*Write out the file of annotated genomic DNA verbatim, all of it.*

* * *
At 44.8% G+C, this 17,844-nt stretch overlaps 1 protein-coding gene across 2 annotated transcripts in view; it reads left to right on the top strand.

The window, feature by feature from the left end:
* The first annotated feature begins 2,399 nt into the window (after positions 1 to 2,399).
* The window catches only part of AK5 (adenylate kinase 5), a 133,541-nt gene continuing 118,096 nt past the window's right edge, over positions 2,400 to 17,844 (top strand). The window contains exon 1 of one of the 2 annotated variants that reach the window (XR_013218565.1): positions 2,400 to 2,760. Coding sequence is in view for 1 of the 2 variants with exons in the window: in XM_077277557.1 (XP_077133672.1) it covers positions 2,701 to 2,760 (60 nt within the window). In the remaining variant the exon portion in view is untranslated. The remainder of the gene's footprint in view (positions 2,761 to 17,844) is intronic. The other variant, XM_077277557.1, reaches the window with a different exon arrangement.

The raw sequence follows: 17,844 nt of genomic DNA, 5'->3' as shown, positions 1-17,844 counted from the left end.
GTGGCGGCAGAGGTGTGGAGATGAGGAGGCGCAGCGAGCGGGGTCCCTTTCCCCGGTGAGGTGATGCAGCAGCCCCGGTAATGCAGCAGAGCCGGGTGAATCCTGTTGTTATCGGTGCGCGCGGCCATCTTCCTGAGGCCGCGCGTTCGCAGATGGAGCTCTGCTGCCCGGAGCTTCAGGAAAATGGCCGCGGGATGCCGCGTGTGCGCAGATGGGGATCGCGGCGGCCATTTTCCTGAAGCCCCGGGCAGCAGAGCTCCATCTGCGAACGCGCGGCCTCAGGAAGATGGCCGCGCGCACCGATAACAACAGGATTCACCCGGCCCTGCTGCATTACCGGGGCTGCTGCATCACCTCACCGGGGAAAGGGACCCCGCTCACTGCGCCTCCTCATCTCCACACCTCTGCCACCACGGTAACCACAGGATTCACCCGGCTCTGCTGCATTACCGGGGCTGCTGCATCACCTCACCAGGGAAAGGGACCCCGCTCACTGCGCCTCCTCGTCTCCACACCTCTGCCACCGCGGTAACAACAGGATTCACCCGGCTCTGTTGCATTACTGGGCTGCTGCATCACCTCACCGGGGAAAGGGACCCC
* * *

At 44.8% G+C, this 17,844-nt stretch overlaps 1 protein-coding gene across 2 annotated transcripts in view; it reads left to right on the top strand.

The window, feature by feature from the left end:
* The first annotated feature begins 2,399 nt into the window (after positions 1 to 2,399).
* The window catches only part of AK5 (adenylate kinase 5), a 133,541-nt gene continuing 118,096 nt past the window's right edge, over positions 2,400 to 17,844 (top strand). The window contains exon 1 of one of the 2 annotated variants that reach the window (XR_013218565.1): positions 2,400 to 2,760. Coding sequence is in view for 1 of the 2 variants with exons in the window: in XM_077277557.1 (XP_077133672.1) it covers positions 2,701 to 2,760 (60 nt within the window). In the remaining variant the exon portion in view is untranslated. The remainder of the gene's footprint in view (positions 2,761 to 17,844) is intronic. The other variant, XM_077277557.1, reaches the window with a different exon arrangement.

The raw sequence follows: 17,844 nt of genomic DNA, 5'->3' as shown, positions 1-17,844 counted from the left end.
GTGGCGGCAGAGGTGTGGAGATGAGGAGGCGCAGCGAGCGGGGTCCCTTTCCCCGGTGAGGTGATGCAGCAGCCCCGGTAATGCAGCAGAGCCGGGTGAATCCTGTTGTTATCGGTGCGCGCGGCCATCTTCCTGAGGCCGCGCGTTCGCAGATGGAGCTCTGCTGCCCGGAGCTTCAGGAAAATGGCCGCGGGATGCCGCGTGTGCGCAGATGGGGATCGCGGCGGCCATTTTCCTGAAGCCCCGGGCAGCAGAGCTCCATCTGCGAACGCGCGGCCTCAGGAAGATGGCCGCGCGCACCGATAACAACAGGATTCACCCGGCCCTGCTGCATTACCGGGGCTGCTGCATCACCTCACCGGGGAAAGGGACCCCGCTCACTGCGCCTCCTCATCTCCACACCTCTGCCACCACGGTAACCACAGGATTCACCCGGCTCTGCTGCATTACCGGGGCTGCTGCATCACCTCACCAGGGAAAGGGACCCCGCTCACTGCGCCTCCTCGTCTCCACACCTCTGCCACCGCGGTAACAACAGGATTCACCCGGCTCTGTTGCATTACTGGGCTGCTGCATCACCTCACCGGGGAAAGGGACCCC